Legislative session begins

Michael Tortorich
Gov. Bobby Jindal speaks Monday during the groundbreaking event for a new biofuels plant in Geismar created by Dynamic Fuels, the partnership between Tyson Foods and Syntroleum Corp. The plant will convert chicken fat into clean-burning biodiesel fuels. Officials say when the plant is operational by the end of 2009, it will be the first of its kind in the nation.

BATON ROUGE – The Louisiana Legislature convened for a two-month session at noon Monday with more than a thousand bills on the agenda.

With the state facing a $1.3 billion revenue drop next year, cuts may come to health care and education.

This session contrasts with last year, when the state’s economy was booming and lawmakers had the luxury of a surplus.

Gov. Bobby Jindal has warned against using temporary fixes to the budget, pointing to the  challenge of the budget over coming years.

“Yes, this will be a session dominated by debates about the budget and how to do more with less, but at the same time we must do more to move our state forward,” Jindal said during his 18-minute address on the opening day of the session.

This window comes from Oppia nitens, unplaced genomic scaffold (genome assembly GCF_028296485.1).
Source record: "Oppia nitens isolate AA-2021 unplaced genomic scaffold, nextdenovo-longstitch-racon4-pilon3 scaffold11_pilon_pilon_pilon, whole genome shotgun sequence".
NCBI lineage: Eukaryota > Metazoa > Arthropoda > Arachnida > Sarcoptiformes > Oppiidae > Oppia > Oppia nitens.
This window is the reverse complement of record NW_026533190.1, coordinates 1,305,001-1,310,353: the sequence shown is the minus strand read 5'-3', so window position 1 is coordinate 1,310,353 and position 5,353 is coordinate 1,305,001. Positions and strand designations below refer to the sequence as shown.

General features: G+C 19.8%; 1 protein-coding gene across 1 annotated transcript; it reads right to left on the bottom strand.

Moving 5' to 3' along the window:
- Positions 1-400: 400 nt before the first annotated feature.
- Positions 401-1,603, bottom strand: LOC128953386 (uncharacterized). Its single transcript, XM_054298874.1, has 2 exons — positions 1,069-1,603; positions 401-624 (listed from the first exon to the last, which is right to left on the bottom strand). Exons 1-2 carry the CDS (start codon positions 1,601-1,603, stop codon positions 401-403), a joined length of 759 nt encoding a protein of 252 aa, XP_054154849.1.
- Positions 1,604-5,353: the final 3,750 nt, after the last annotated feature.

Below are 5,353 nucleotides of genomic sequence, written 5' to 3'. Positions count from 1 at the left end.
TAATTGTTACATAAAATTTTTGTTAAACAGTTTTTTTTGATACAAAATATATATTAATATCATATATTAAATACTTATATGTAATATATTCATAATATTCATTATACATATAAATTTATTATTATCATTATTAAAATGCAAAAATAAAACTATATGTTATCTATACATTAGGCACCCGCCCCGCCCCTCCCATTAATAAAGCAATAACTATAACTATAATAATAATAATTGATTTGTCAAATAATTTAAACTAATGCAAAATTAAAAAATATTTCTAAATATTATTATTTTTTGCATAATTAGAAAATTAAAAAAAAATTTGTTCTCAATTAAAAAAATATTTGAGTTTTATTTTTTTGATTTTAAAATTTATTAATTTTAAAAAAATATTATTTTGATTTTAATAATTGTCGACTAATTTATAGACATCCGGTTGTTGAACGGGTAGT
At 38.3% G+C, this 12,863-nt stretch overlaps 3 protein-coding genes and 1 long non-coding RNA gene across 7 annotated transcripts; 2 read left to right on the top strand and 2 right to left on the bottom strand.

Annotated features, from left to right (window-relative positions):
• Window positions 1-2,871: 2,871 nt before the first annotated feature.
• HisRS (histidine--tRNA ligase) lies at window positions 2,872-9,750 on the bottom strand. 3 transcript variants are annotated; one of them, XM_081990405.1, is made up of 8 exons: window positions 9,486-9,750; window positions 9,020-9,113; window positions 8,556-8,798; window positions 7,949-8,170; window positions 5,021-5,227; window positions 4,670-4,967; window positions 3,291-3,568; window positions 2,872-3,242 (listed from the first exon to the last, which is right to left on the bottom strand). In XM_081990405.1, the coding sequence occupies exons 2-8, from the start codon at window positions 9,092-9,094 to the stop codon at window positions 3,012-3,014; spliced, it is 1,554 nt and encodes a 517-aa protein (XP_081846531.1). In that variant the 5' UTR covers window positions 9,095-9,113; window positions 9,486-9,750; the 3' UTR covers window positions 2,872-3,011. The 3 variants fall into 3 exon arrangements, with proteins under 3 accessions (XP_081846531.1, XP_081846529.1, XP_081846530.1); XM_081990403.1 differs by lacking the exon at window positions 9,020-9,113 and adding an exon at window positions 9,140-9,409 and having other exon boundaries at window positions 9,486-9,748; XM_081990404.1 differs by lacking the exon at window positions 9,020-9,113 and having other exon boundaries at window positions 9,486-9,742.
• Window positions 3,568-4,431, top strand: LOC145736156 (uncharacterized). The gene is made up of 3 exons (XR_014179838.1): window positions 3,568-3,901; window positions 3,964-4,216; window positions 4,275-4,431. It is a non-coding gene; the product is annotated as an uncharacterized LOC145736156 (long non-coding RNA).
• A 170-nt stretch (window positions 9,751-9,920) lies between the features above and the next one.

Jindal recently told the Baton Rouge Press Club that ignoring budget challenges this year will only bring greater problems in years to come.

The federal stimulus, which Jindal opposed, will provide temporary dollars to the state. Nearly $1 billion in federal funds will fill in the budget.

Jindal has recommended cutting health care and higher education in his $26.7 billion operating budget for the upcoming fiscal year, which begins July 1.

Hundreds of bills filed in the session propose tax cuts. One bill involves eliminating the state individual income tax.

Additionally, Jindal’s political aspirations remain in focus. Though the governor has consistently denied any interest in holding a national office, he continues to fundraise outside of the state.

Locally, an Ascension Parish representative has drawn attention for his bill concerning controversial red light enforcement cameras.

Rep. Eddie Lambert, a Republican from Gonzales, filed a bill to make it less profitable for cities and parishes to have camera systems implemented. The bill sets a $150 maximum on citations generated by the cameras.

Rep. Cedric Richmond and Rep. Jeff Arnold are sponsoring a bill that would prohibit such systems.

The session must end by June 25.